Overview

So there I was...

Working on my thesis...when I really just wanted to play some Arkanoid. Unfortunately, my original NES was busted a long time ago (blinky), and furthermore I didnt even have a TV. Lucky for me I had a couple things kicking around my workbench that did the trick. This is a design for a very simple, very inexpensive portable Nintendo gaming system with built in games. Theres no provision for cartridges, but its comfy to play.

Specifications

  • Screen: 2.5" with CCFL backlight
  • Audio: Headphone/line out
  • Games: "75million!" more like 50
  • Controller: original NES
  • Cost: Under $75
  • Case: Handheld, easy to work with, built-in battery compartment
  • Construction Time: 10 hours, perhaps less if you dont have to reverse engineer everything
  • Power: 4 x AA batteries (rechargable or alkaline)
  • Play time: 12hrs on alkaline, 6-8hr on NiMH

Parts

These are the required components:

gaming_powerplayer.gif

"Power Player III"/"Mega Joy III" 'nintendo on a chip' game controller.Search on google for a seller, sometimes they're available in malls. Completely pirate, but so much fun! Should run $25 with shipping.

gaming_hipgear_l.jpg


"Hip Gear Screen Pad" or "Intec Screen Pad", these have been recently discontined but are still available at ToysRUs and similar places  for about $25-$40.

Now-adays I'd actually suggest going with one of the NTSC displays we have in the Adafruit shop as they have a true LED backlight which is thinner and uses a LOT less power

gaming_HP-4AA.jpg

PacTec HP-4AA enclosure, which happens to fit everything just about perfectly. Available in ivory or black, sold by Mouser as well. $6

gaming_NES.jpg

Original NES controller. Available just about everywhere for like, $5 or less. Or look through your stuff. You probably have one in that cardboard box.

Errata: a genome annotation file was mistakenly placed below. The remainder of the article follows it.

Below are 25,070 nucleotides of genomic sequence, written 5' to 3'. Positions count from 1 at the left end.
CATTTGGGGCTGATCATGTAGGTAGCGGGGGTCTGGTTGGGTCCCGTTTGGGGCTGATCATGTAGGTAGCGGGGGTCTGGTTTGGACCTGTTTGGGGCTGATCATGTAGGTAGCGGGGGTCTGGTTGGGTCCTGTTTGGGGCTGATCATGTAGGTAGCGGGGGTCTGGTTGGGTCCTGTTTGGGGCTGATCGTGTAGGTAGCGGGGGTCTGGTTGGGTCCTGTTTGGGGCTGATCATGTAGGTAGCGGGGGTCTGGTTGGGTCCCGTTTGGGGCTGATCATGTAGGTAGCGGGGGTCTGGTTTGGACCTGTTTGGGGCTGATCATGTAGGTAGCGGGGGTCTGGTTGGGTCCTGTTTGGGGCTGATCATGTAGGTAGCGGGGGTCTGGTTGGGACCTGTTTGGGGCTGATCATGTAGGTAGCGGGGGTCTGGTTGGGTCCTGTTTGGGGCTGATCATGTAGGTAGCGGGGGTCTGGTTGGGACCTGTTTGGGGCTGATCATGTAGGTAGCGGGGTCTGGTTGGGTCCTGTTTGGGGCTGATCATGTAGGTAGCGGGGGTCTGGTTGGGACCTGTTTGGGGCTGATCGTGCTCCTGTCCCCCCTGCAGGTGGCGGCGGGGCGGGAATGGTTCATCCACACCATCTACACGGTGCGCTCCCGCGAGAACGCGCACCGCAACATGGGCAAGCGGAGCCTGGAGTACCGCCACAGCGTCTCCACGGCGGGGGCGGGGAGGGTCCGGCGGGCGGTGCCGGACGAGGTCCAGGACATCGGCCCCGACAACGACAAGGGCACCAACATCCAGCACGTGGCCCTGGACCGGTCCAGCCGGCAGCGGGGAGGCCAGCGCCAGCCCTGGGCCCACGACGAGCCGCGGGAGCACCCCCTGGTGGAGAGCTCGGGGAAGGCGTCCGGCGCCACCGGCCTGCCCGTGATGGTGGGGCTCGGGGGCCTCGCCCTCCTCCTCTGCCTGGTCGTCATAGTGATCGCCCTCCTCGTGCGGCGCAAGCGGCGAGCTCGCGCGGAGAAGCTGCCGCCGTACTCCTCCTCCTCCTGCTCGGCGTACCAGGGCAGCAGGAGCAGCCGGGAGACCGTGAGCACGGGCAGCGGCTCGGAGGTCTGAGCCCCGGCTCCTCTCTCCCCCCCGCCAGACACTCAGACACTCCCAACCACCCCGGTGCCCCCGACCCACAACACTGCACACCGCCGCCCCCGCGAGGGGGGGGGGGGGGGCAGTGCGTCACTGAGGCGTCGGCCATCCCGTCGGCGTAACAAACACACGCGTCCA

Tools

  • Soldering iron. Nothin' fancy. Also, solder, solder sucker, heatshrink, wire, etc.
  • Hot glue gun & sticks
  • Superglue
  • Drill press/drill/dremel...something to cut the ABS plastic case.

Step by step

These instructions are a little rag-tag...there might be minor steps that are missing or incomplete descriptions. Hopefully they are still useful to someone.

Check out the case, put in the metal bits for the batteries.
Disassemble the 'HIP Screen Pad,' take out the screen (unplug the connector) and verify that it fits right above the battery compartment. The screw holes should line up. You might have to notch the pcb a little to let the HV (white & pink) wires around.
Disassemble the Megajoy.

Desolder the Famicom connector. Also desolder the ribbon cable. In order, the pinout of the bottom cable is (left to right as shown):

  1. Controller #2 something
  2. Controller #1 clock
  3. +5V to controllers
  4. C#1 data
  5. Controllers #1&2 latch
  6. Controller #2 something
  7. Controller #2 something
  8. Reset (pull low to reset)
  9. Ground
  10. Audio out
  11. Video out
  12. +5V in for nintendo
Connect the MegaJoy to the LCD. The LCD connect wiring is (according to my notes):
  1. N/C
  2. Adjust ground (grey)
  3. common with 2 (grey)
  4. common with 2 (grey)
  5. N/C
  6. N/C
  7. Brightness adjust (blue)
  8. Contrast adjust (yellow)
  9. Color adjust (white)
  10. Adjust power +5V (purple)
  11. Composite video in (yellow)
  12. Video ground (brown)
  13. N/C
  14. Power ground (black)
  15. Power (red)

(if there's a grey ribbon cable, see this diagram, courtesy of bquach)

For now, don't disconnect the adjusts (#1-10). Connect power ground to video ground to the megajoy ground. Connect lcd power to megajoy power and provide 6V (4xAA). Solder video in to the video out pin.

I also connected the original NES pad as shown. Note that there are a few ground pins on the famicom connector so you can use them as ground solderpoints.

The megajoy got taped to the case behind the screen. Turn it on. Should work :)

Note heatshrink on wires extended from the LCD.

I made a small version of the LCD adjust board but if I recall correctly, you just cut it off completely and the screen defaults to a nice setting.